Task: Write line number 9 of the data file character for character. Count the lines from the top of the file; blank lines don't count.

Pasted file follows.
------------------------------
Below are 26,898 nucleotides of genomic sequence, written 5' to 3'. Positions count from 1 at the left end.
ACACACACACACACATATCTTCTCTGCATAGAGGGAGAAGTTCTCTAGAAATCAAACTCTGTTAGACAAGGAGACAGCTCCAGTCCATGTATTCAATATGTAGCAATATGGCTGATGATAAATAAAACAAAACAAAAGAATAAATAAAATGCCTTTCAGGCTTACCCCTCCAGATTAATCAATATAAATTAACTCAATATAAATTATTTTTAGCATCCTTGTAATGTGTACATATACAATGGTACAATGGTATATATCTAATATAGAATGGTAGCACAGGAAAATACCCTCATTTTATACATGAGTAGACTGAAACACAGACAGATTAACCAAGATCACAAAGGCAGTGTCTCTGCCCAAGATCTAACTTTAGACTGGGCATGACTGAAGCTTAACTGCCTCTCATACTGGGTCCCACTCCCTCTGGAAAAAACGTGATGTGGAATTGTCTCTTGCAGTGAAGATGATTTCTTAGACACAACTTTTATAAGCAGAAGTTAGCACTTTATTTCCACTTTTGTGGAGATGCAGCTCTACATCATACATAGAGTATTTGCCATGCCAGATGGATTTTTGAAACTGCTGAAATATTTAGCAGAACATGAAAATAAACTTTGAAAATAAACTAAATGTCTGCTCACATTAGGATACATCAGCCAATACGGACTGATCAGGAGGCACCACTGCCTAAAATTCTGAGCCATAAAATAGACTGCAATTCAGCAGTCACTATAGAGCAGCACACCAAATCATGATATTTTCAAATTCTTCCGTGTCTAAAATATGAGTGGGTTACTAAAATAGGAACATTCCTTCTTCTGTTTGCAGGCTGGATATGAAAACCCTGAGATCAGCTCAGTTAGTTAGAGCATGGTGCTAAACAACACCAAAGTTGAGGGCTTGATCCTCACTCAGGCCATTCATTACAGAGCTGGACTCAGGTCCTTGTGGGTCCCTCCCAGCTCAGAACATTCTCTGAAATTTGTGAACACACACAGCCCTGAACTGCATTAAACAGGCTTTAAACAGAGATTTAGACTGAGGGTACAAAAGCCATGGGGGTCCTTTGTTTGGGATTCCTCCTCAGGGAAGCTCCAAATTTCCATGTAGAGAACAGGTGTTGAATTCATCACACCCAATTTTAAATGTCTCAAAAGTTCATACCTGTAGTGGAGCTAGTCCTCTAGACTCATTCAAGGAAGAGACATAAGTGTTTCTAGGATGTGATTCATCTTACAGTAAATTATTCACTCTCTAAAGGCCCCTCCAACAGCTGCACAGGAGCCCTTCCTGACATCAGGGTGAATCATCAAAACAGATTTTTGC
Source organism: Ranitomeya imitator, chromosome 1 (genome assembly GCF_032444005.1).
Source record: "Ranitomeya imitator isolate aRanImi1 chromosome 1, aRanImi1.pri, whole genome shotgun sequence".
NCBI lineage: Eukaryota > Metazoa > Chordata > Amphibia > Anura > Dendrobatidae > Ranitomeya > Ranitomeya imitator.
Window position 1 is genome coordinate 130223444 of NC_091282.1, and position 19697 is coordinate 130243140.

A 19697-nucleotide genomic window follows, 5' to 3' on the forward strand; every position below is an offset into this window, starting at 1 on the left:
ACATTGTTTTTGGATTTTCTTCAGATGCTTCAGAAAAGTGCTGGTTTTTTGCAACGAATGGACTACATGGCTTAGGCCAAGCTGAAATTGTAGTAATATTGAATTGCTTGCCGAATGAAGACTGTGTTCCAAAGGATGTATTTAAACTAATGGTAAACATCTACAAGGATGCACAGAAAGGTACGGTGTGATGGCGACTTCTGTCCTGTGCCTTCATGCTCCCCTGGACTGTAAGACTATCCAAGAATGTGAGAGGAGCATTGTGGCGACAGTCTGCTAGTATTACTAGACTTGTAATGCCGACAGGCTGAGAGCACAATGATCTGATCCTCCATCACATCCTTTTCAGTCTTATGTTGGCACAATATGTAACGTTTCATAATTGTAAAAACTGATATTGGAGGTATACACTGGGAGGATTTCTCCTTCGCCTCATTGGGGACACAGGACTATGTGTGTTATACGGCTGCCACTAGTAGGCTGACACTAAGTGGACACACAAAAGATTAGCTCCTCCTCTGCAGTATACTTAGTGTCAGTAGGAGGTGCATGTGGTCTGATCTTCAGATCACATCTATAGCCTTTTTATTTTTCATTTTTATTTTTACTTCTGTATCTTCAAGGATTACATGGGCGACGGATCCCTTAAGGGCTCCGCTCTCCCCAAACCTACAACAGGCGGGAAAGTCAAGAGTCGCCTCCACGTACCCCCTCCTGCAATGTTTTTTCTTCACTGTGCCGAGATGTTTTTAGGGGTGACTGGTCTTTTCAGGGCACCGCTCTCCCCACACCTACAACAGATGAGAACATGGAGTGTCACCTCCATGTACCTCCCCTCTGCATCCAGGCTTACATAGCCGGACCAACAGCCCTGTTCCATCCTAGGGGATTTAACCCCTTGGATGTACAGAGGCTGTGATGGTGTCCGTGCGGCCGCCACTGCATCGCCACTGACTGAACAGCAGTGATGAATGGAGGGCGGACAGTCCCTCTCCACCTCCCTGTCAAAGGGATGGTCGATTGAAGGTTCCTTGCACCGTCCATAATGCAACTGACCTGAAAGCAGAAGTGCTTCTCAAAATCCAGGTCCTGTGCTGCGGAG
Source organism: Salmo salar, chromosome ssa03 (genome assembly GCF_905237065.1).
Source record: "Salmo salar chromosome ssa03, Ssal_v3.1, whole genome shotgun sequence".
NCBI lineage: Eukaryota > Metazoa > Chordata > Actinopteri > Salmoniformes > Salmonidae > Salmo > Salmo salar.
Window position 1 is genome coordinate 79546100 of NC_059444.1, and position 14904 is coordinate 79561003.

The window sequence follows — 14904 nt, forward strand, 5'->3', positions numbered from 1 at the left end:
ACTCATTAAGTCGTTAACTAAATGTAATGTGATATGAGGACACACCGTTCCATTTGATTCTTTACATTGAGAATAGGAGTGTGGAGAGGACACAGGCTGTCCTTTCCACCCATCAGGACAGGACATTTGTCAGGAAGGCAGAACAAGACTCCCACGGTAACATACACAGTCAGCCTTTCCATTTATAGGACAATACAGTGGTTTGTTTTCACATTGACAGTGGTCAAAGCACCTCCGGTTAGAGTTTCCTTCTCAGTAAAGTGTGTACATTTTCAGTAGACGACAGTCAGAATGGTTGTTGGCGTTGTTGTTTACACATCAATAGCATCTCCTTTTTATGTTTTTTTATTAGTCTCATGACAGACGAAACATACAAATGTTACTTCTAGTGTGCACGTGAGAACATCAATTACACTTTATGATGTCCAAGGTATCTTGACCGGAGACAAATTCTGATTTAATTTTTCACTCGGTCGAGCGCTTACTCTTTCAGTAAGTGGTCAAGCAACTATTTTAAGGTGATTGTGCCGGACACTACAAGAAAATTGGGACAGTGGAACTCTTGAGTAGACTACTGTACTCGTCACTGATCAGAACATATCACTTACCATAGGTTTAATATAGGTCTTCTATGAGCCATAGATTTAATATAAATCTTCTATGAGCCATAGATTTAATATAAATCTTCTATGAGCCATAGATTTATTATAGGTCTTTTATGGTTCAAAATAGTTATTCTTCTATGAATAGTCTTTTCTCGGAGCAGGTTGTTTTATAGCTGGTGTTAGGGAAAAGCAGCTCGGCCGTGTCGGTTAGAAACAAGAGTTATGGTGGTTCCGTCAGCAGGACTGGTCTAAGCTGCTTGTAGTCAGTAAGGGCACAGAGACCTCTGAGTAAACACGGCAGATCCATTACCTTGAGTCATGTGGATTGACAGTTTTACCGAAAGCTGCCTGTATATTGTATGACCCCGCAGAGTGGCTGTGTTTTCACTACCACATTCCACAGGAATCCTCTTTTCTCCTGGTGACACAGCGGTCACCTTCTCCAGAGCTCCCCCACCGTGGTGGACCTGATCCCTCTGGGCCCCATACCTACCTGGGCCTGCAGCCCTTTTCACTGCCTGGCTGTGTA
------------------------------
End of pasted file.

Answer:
Source organism: Salmo salar, chromosome ssa03 (genome assembly GCF_905237065.1).